New Orleans Saints: Outside linebacker Rufus Johnson stood out during this week’s minicamp. He’s the product of a small school (Tarleton State), but he certainly looks like he has the tools to play in the NFL. He has a nice combination of size and quickness and has been working at the “Jack" linebacker spot behind Will Smith and Martez Wilson. Smith is nearing the end of his career, and Wilson is unproven. Johnson appears to have the potential to develop into a strong pass-rusher and could take on a bigger role in the future.

Tampa Bay Buccaneers: While Darrelle Revis works with the trainers on the sideline to rehabilitate his knee, rookie cornerback Johnthan Banks has been getting a fair amount of first-team work. Banks hasn’t been flawless. But at times he’s held his own against starting receiver Mike Williams, and that is an encouraging sign. At 6-foot-2, Banks has the size to match up with the division’s bigger receivers like Marques Colston, White and Brandon LaFell. If Banks can continue to impress, there’s a good chance he’ll end up starting opposite Revis, and Eric Wright will slide inside to play the nickel position.
METAIRIE, La. -- The New Orleans Saints just finished the first practice session of their minicamp.

Let’s take a quick run through some notes, highlights and observations:
  • Cornerback Keenan Lewis was not at practice. Coach Sean Payton said Lewis was “held out’’, but did not elaborate on the reason,
  • Jason Smith, who is competing for the starting left tackle spot, limped off the field about halfway through practice and was taken to the locker room.
  • Most of the talk about the safeties has centered on veterans Roman Harper and Malcolm Jenkins, and rookie Kenny Vaccaro. Harper and Jenkins worked with the first team Tuesday, and Vaccaro worked with the second team. But the one safety I saw make several big plays was backup Isa Abdul-Quddus.
  • Payton has said second-year running back Travaris Cadet has some similarities to Darren Sproles. But Cadet will have to come up with some big plays to make Payton and the coaches forget about what happened on a short pass about halfway through practice. The perfectly-thrown pass went right through Cadet’s hands and was intercepted by Corey White.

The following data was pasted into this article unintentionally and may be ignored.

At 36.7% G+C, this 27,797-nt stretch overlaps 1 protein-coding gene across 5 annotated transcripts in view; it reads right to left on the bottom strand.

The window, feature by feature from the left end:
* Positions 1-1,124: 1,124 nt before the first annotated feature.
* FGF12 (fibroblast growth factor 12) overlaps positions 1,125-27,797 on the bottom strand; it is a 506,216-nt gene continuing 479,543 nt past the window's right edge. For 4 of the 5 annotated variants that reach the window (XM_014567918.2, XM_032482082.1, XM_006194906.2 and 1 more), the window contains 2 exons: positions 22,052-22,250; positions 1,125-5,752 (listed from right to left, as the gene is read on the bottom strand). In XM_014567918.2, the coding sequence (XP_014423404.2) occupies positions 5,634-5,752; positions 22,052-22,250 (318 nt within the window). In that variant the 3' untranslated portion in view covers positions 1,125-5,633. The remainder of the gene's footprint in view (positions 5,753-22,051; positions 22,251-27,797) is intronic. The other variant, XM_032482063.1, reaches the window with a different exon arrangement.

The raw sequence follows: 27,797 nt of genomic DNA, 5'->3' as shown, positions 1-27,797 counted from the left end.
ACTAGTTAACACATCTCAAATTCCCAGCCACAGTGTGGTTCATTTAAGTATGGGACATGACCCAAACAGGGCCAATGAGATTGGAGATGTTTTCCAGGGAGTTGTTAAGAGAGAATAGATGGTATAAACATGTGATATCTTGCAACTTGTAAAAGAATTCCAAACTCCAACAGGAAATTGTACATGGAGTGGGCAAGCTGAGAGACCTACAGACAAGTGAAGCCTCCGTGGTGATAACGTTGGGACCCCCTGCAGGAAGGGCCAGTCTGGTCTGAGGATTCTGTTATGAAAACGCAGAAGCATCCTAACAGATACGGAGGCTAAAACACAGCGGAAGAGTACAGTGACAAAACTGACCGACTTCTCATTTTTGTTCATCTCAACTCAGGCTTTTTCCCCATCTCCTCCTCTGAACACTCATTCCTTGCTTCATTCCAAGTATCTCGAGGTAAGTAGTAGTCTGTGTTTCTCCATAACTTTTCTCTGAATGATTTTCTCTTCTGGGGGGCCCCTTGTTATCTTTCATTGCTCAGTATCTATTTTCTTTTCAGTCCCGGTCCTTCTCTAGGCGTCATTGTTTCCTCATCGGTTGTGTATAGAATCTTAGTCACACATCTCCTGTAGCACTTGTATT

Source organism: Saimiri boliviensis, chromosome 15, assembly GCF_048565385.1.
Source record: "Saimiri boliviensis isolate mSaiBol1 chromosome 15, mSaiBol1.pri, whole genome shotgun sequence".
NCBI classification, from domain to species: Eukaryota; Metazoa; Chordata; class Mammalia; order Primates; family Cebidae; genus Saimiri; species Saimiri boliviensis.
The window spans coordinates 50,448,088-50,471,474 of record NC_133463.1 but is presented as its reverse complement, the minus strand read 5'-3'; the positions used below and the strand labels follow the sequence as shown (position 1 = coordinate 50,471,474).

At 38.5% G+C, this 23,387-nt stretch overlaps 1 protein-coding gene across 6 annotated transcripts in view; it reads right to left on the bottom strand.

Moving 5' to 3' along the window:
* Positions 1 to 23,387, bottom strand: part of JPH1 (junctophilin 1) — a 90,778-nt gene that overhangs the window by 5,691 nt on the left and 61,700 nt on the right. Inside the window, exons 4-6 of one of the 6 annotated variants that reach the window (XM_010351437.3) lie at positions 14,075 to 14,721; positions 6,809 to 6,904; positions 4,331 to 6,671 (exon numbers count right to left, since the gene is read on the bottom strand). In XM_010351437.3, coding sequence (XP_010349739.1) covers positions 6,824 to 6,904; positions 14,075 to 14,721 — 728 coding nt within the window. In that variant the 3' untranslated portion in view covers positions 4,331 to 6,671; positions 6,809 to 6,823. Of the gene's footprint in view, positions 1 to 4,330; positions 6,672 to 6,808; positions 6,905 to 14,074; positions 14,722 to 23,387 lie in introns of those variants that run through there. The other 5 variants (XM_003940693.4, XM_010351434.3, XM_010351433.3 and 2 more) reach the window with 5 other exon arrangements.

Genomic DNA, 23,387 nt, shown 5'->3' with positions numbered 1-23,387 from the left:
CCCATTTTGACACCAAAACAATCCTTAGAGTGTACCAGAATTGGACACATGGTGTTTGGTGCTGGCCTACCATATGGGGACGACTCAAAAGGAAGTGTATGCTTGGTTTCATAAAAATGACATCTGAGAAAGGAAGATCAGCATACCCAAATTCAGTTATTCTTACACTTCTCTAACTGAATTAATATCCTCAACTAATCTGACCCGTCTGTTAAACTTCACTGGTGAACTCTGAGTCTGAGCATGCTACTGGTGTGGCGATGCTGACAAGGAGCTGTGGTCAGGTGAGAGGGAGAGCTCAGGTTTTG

• There clearly is a competition for the backup quarterback spot between Luke McCown and Seneca Wallace. I thought Wallace had the better performance Tuesday morning. I also think the Saints might be wise to keep Wallace. His mobility could be used on the scout team to help the defense get ready for the likes of Russell Wilson and Colin Kaepernick.
  • Wide receiver Jarred Fayson was the first name Payton mentioned when asked which young players stood out to him. Fayson had several nice catches. Fayson and cornerback Rod Sweeting had a brief shoving match after they collided at the end of one of Fayson’s catches.
  • Defensive coordinator Rob Ryan said he was impressed by the performance of rookie linebacker Rufus Johnson. He’s working behind Will Smith and Junior Galette at “Jack’’ linebacker. I saw Johnson swat down a pass, and he looks like he has some quickness.
  • Running back Mark Ingram hasn’t been much of a threat as a pass-catcher. But the Saints seemed to be throwing to him a fair amount Tuesday. I think that might be a sign of things to come.
  • I’ll have much more on Ryan and the defense in my Thursday column. But, for now, let’s just say I was impressed with how many different defensive packages the Saints put on the field Tuesday morning.
The New Orleans Saints aren’t wasting any time in getting their rookies signed.

The team announced Thursday it has signed four of its five draft picks, including first-round pick Kenny Vaccaro. Offensive tackle Terron Armstead, receiver Kenny Stills and linebacker Rufus Johnson also have signed.

Defensive tackle John Jenkins, a third-round pick, is the only remaining unsigned rookie. But getting him in the fold shouldn’t be a major problem.

The entire NFL appears to be adjusting to the format of the labor agreement reached in 2011, which imposes a strict rookie wage scale. Jenkins can only sign for what remains in the rookie pool.
The sixth round is over, except for the compensatory picks that don't involve any NFC South teams, but not without a little wheeling and dealing. The Tampa Bay Buccaneers made a pair of trades while the round was going on.

The one of note was that they finally traded running back LeGarrette Blount, who never was a favorite of coach Greg Schiano. The Bucs shipped Blount to New England for running back Jeff Demps, a former track star who the Bucs had tried to sign last year. The Bucs also got a seventh-round pick (No. 220) in the deal. Let's take a look at what the NFC South teams did in the sixth round.

At No. 182, the Carolina Panthers took Oregon running back Kenjon Barner. The Panthers are loaded at running back. This move was about special teams. Barner has ability as a return man, an area the Panthers want to upgrade.

At No. 183, the New Orleans Saints took Tarleton State defensive end Rufus Johnson. He’s a project from a small school, but has plenty of upside.

At No. 189, with a pick acquired from Minnesota, the Tampa Bay Buccaneers took Miami running back Mike James. He’ll get a chance to compete for Blount’s former role as Doug Martin's backup.